If you’re looking for critical thinking exercises that lead to actual improvements, you’re probably frustrated right now.
After all, the Internet is loaded with generic exercises like “read books written by leaders.”
Sorry, but that’s not a specific exercise. That’s a generic activity.
On this page, we’ll dive into specific exercise for critical thinking targeted at specific outcomes. Each exercise is designed to help you boost precise aspects of thinking so you can feel improvement as you go.
First, however, it’s good to understand what makes an exercise worthwhile. And understand why critical thinking has gotten more and more important as time moves on.
Since that is kind of counterintuitive in the age of AI, let’s dive in with a critical thinking exercise of our own.
Why Critical Thinking Skills Are More Important Now Than Ever
As the author of this blog on memory and thinking for over a decade, people ask me often if any of these skills matter anymore.
I’ve gotten the question even more frequently since AI tools like chat-GPT and Midjourney have appeared.
“Do we really need memory techniques anymore, now that I can search the Internet for anything at any time?”
“Why should I improve my thinking skills when I can read a simple summary of any book just by asking an AI?”
First, it’s still the case that a vast percentage of information has never appeared online. It’s imperative that people understand this and do hands-on, practical research with a variety of sources offline.
That said, there are certain use cases where using an AI seems to make sense. I recently published a case study demonstrating the positive use of chat-GPT for language learning, for example. But there are a few reasons we don’t want to relegate our thinking and learning to machines.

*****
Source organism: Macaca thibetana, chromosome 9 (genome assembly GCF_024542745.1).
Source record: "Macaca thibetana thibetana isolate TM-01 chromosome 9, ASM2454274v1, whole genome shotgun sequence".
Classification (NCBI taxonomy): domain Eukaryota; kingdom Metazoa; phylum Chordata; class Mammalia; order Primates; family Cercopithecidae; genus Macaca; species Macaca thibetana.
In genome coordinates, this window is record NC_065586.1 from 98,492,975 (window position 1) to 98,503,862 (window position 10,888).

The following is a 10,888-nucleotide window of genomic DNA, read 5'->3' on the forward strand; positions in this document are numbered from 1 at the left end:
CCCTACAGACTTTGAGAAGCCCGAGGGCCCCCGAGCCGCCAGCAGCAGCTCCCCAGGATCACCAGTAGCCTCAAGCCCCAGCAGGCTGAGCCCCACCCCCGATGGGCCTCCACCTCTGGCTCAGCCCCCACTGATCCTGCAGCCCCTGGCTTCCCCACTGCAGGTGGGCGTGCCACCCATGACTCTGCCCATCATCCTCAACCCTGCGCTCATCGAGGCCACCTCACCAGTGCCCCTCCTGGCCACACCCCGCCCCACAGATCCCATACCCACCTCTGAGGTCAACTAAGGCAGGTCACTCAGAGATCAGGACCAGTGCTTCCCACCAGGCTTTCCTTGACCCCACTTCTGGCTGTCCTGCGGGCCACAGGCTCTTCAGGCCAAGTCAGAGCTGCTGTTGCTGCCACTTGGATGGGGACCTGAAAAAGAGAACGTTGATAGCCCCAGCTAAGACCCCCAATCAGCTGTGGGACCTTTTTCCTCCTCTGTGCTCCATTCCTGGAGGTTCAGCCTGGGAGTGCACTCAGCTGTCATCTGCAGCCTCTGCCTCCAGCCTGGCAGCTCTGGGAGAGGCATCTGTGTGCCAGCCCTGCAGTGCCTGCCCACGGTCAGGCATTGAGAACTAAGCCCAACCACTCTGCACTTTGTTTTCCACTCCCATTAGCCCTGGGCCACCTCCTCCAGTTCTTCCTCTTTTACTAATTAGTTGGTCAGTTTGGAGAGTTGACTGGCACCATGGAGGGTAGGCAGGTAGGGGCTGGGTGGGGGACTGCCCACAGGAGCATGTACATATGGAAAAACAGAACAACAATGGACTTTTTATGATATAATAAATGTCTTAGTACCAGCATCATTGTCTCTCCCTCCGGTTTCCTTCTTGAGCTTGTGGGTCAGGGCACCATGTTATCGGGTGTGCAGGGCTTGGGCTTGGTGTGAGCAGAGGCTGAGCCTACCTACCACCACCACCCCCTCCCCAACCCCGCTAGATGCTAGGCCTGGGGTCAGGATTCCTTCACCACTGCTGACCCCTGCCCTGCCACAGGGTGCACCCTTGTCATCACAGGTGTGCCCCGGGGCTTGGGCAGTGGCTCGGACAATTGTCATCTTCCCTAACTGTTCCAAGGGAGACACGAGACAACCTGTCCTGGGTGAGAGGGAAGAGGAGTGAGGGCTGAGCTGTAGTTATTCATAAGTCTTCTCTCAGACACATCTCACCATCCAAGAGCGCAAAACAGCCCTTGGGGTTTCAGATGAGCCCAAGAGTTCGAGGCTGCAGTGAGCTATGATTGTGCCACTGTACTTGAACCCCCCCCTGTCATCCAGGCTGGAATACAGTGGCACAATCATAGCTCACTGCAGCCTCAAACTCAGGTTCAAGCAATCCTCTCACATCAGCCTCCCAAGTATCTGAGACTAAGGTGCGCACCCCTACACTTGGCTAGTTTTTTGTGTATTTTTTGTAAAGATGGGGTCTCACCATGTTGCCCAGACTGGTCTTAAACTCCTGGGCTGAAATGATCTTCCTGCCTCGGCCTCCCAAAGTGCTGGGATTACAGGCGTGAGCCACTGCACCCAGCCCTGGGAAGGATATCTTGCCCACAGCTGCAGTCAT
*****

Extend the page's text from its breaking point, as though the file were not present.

The big one is that we don’t own the platform and we certainly don’t own the data. Nor do we have general access to the people who do.
That’s troublesome because I’ve noticed bias that makes the text generators much different than the kinds of bias produced by a standard search engine. For example, instead of just getting the results, you might get a mini-discussion that essentially assumes it knows the intent behind your question.
This happened to me while working on my “Memory Detective” series. I thought it would be fun to get some feedback and ideas from chat-GPT, but it was anything but amusing.
In fact, the software effectively accused me of being biased about the bad guy I was exploring – which of course I was, just not in the way the software assumed. It’s a bad guy I was developing, after all. And moreover, I was working on fiction and made this evident in my request, even though the AI seems to have ignored this crucial point.
Here’s the kicker and the reason I’m dwelling on this point: Discovering that chat-GPT is itself biased let me to the point of feeling, however briefly, offended by the people who designed such preachy features into the program.
It’s only because I’ve done some of the critical thinking exercises below that I’m aware of my own memory biases, and was able to continue using the software objectively. We are all going to need to be increasingly objective as “the powers that be” inject their agendas into the tools we use.
In sum, even if each and everyone one of us ultimately winds up owning and designing our own personal Artificial Intelligences, we’re still going to need to think critically about both inputs, outputs and our interpretations of them. And in order to keep our critical thinking skills mobile, we’re going to need ongoing mental training.
9 Critical Thinking Exercises That Create Laser Sharp Intelligence
Authentic critical thinking exercises must always involve:
- New learning by working with information you have not encountered before
- Variety so that you experience growth in multiple areas and don’t “burn out” on just one area
- Varying levels of complexity so you experience different challenges
- Consistent practice over time
Follow those guidelines and you will succeed.
Critical Thinking Exercises For Students
Students have many needs. Above all, they need to be able to understand how people make arguments and substantiate their claims with evidence.
One: The News Exercise
One great source for practice is the news.
For this exercise, head over to any news website. Look for an article that includes graphs, numbers, or any representation involving numerical data.